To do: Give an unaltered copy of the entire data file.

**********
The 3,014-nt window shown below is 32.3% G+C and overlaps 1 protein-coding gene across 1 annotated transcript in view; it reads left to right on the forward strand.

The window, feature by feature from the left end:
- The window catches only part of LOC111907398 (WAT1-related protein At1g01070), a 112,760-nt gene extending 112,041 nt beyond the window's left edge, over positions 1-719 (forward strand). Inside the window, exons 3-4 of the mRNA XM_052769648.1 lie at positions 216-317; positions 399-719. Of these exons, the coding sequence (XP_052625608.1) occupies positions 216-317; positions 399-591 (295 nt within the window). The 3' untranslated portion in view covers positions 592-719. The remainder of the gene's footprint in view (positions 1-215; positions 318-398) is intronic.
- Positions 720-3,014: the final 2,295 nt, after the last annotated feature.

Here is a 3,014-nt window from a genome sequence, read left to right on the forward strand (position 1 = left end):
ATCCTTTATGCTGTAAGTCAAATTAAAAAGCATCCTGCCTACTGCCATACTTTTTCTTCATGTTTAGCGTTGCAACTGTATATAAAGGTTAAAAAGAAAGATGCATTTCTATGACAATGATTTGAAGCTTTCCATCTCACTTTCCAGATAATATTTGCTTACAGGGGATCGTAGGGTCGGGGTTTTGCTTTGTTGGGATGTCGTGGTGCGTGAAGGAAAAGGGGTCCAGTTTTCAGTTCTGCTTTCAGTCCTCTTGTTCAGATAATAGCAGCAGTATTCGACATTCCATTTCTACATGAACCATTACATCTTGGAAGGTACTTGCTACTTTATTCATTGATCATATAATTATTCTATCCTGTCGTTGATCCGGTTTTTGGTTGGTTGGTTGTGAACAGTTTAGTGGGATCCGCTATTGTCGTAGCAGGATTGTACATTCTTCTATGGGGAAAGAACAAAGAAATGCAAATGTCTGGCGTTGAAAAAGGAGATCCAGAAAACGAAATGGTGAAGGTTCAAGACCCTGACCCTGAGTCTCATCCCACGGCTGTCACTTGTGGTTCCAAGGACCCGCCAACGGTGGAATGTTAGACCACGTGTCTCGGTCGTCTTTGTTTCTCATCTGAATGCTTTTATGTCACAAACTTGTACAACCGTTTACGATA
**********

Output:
The 3,014-nt window shown below is 32.3% G+C and overlaps 1 protein-coding gene across 1 annotated transcript in view; it reads left to right on the forward strand.

The window, feature by feature from the left end:
- The window catches only part of LOC111907398 (WAT1-related protein At1g01070), a 112,760-nt gene extending 112,041 nt beyond the window's left edge, over positions 1-719 (forward strand). Inside the window, exons 3-4 of the mRNA XM_052769648.1 lie at positions 216-317; positions 399-719. Of these exons, the coding sequence (XP_052625608.1) occupies positions 216-317; positions 399-591 (295 nt within the window). The 3' untranslated portion in view covers positions 592-719. The remainder of the gene's footprint in view (positions 1-215; positions 318-398) is intronic.
- Positions 720-3,014: the final 2,295 nt, after the last annotated feature.

Here is a 3,014-nt window from a genome sequence, read left to right on the forward strand (position 1 = left end):
ATCCTTTATGCTGTAAGTCAAATTAAAAAGCATCCTGCCTACTGCCATACTTTTTCTTCATGTTTAGCGTTGCAACTGTATATAAAGGTTAAAAAGAAAGATGCATTTCTATGACAATGATTTGAAGCTTTCCATCTCACTTTCCAGATAATATTTGCTTACAGGGGATCGTAGGGTCGGGGTTTTGCTTTGTTGGGATGTCGTGGTGCGTGAAGGAAAAGGGGTCCAGTTTTCAGTTCTGCTTTCAGTCCTCTTGTTCAGATAATAGCAGCAGTATTCGACATTCCATTTCTACATGAACCATTACATCTTGGAAGGTACTTGCTACTTTATTCATTGATCATATAATTATTCTATCCTGTCGTTGATCCGGTTTTTGGTTGGTTGGTTGTGAACAGTTTAGTGGGATCCGCTATTGTCGTAGCAGGATTGTACATTCTTCTATGGGGAAAGAACAAAGAAATGCAAATGTCTGGCGTTGAAAAAGGAGATCCAGAAAACGAAATGGTGAAGGTTCAAGACCCTGACCCTGAGTCTCATCCCACGGCTGTCACTTGTGGTTCCAAGGACCCGCCAACGGTGGAATGTTAGACCACGTGTCTCGGTCGTCTTTGTTTCTCATCTGAATGCTTTTATGTCACAAACTTGTACAACCGTTTACGATA